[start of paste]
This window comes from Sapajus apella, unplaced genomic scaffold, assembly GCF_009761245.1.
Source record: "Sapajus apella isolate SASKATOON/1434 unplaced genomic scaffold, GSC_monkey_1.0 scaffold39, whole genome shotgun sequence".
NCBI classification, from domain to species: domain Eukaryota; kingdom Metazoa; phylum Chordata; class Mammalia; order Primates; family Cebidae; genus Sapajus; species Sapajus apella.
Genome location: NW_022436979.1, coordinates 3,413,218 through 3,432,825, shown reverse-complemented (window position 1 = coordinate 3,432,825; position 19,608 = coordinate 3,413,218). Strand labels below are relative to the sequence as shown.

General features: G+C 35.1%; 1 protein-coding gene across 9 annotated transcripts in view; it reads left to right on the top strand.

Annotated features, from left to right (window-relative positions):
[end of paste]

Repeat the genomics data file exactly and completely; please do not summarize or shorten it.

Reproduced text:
This window comes from Sapajus apella, unplaced genomic scaffold, assembly GCF_009761245.1.
Source record: "Sapajus apella isolate SASKATOON/1434 unplaced genomic scaffold, GSC_monkey_1.0 scaffold39, whole genome shotgun sequence".
NCBI classification, from domain to species: domain Eukaryota; kingdom Metazoa; phylum Chordata; class Mammalia; order Primates; family Cebidae; genus Sapajus; species Sapajus apella.
Genome location: NW_022436979.1, coordinates 3,413,218 through 3,432,825, shown reverse-complemented (window position 1 = coordinate 3,432,825; position 19,608 = coordinate 3,413,218). Strand labels below are relative to the sequence as shown.

General features: G+C 35.1%; 1 protein-coding gene across 9 annotated transcripts in view; it reads left to right on the top strand.

Annotated features, from left to right (window-relative positions):